Yahoo, Google, and Microsoft will eventually buy ALL the internet services that exist and then battle it out.

Yahoo HomePage is TOO BUSY. (2, Insightful)

Anonymous Coward | more than 8 years ago | (#14269310)

They keep adding more and more stuff into the Yahoo page
but it justs looks too busy.

Google - damn - the logo, the search box, some small print.
Sweet Perfection!

Google could do something to clean up those page designs.

And drop any useless graphics and go easy on the advertisements.
Especially moving GIF, Flash, talking video ads with sound, etc.
Ads that complex are just annoying, not encouraging business.

Re:Yahoo HomePage is TOO BUSY. (1)

generic-man (33649) | more than 8 years ago | (#14269906)

http://search.yahoo.com/ [yahoo.com]

http://search.msn.com/ [msn.com]

http://www.av.com/ [av.com]

If you want just search, you can get just search. Besides, why aren't you using the search box in Firefox or a QuIcKs1l\/3r plugin for all your searching? That's even more compact.

Re:Yahoo HomePage is TOO BUSY. (1)

-kertrats- (718219) | more than 8 years ago | (#14269911)

search.yahoo.com has what you're looking for.

PHP: CREATED BY FAG JEWS, LOVED BY DIRTY NEGEROS (-1, Flamebait)

Anonymous Coward | more than 8 years ago | (#14269312)


ANY TRUE HUMAN BEING (READ: WHITE PERSON) WOULD NEVER WRITE SOFTWARE IN SUCH A NIGGARDLY LANGUAGE! ANYONE WHO CREATES SOFTWARE IN SAID LANGUAGE IS A RACE TRAITOR! GET RID OF YOUR NIGGARDNESS! DROP THE KIKESPEAK! ABOLISH THIS ANTI-HUMAN FAGGOT COMPUTER LANGUAGE AT ALL COSTS!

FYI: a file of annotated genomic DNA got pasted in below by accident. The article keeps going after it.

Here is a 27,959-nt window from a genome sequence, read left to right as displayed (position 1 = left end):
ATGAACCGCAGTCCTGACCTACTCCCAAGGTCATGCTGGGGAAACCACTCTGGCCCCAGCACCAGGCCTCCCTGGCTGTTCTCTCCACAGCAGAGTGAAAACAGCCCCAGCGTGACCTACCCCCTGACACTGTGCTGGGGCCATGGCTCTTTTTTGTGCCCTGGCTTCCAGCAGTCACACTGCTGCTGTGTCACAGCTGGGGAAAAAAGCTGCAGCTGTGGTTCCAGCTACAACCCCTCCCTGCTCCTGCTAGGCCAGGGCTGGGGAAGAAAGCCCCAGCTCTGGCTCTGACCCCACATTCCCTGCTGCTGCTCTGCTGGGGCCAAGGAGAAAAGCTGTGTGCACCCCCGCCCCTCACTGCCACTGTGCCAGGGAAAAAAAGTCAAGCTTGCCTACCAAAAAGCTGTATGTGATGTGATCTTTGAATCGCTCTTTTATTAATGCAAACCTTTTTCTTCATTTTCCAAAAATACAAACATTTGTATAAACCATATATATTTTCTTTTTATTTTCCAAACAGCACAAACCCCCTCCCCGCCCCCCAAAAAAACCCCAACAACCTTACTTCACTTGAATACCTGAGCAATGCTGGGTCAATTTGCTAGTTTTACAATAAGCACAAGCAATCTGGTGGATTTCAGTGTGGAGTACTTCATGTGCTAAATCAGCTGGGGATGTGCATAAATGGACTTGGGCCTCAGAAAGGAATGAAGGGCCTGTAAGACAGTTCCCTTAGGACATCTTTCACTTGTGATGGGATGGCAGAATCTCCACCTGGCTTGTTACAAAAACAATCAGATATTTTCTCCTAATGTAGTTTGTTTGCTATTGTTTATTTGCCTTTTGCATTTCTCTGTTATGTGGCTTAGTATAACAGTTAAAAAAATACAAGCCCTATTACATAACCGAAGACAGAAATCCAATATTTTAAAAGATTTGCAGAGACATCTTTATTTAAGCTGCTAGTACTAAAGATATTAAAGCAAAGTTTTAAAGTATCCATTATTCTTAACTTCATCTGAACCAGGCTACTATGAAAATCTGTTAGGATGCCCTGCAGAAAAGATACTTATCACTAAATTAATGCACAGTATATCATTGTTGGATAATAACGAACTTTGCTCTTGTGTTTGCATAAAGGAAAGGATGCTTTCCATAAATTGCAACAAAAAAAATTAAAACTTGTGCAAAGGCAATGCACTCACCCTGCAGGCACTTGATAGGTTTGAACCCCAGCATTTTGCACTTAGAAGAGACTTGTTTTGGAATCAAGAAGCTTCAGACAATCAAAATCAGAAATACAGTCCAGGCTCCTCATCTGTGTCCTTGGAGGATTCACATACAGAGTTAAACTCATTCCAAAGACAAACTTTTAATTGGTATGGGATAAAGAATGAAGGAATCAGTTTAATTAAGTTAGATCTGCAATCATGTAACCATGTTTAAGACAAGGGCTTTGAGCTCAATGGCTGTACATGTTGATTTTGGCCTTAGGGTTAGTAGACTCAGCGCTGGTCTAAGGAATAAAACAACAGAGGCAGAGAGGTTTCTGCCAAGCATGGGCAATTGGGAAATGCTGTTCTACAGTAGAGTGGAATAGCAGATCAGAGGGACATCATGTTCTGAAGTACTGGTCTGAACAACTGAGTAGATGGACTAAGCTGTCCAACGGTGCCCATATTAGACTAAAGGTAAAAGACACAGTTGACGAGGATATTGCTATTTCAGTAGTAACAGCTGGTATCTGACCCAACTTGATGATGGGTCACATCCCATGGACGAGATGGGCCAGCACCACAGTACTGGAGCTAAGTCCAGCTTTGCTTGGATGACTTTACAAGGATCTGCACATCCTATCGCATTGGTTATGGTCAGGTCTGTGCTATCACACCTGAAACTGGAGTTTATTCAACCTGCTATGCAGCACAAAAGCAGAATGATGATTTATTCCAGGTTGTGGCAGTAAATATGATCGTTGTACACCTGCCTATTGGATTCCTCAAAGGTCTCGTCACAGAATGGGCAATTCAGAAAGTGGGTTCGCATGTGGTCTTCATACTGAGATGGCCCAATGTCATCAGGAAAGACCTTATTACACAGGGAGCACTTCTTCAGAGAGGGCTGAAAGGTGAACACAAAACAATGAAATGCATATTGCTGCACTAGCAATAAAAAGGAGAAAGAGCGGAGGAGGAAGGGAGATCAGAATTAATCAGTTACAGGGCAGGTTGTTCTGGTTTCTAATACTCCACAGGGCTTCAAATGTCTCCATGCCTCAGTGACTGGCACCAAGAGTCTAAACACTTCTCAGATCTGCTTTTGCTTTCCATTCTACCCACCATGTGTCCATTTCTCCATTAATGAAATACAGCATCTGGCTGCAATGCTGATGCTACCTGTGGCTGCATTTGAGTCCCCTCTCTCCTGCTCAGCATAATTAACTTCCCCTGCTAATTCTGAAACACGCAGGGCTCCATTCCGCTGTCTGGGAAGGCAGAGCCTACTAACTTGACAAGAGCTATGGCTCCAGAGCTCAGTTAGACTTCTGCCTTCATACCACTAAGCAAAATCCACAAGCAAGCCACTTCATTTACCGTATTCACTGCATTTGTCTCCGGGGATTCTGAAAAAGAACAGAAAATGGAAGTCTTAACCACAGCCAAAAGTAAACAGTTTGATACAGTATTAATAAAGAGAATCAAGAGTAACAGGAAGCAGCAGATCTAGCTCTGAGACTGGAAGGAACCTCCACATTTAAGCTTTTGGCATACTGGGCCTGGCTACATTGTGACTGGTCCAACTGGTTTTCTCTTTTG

Use a clear subject that describes what your message is about. Offtopic, Inflammatory, Inappropriate, Illegal, or Offensive comments might be moderated. (You can read everything, even moderated posts, by adjusting your threshold on the User Preferences Page) If you want replies to your comments sent to you, consider logging in or creating an account Try to reply to other people's comments instead of starting new threads Please try to keep posts on topic Use a clear subject that describes what your message is about. Offtopic, Inflammatory, Inappropriate, Illegal, or Offensive comments might be moderated. (You can read everything, even moderated posts, by adjusting your threshold on the User Preferences Page) If you want replies to your comments sent to you, consider logging in or creating an account Try to reply to other people's comments instead of starting new threads Please try to keep posts on topic

Good acquisition (1)

ivanov7000 (939220) | more than 8 years ago | (#14269321)

Their acquisition seems reasonable to me. In this way they can target people with specific needs

Dupe Quote - Ripoff of Del.icio.us Purchase Story (-1, Redundant)

licamell (778753) | more than 8 years ago | (#14269351)

Todays article: "The Guardian has quite an insightful article about recent Yahoo acquisitions Delicious and Flickr. They quote Joshua Schachter, Delicious' creator: 'We're excited to be working with the Yahoo search team - they definitely get social systems and their potential to change the web. We're also excited to be joining our fraternal twin, Flickr!' And why Yahoo's interest? The article opines: 'It takes a lot of the hard work out of searching the web. The very clever thing about social software is that it puts the burden on to the user, not the provider.'"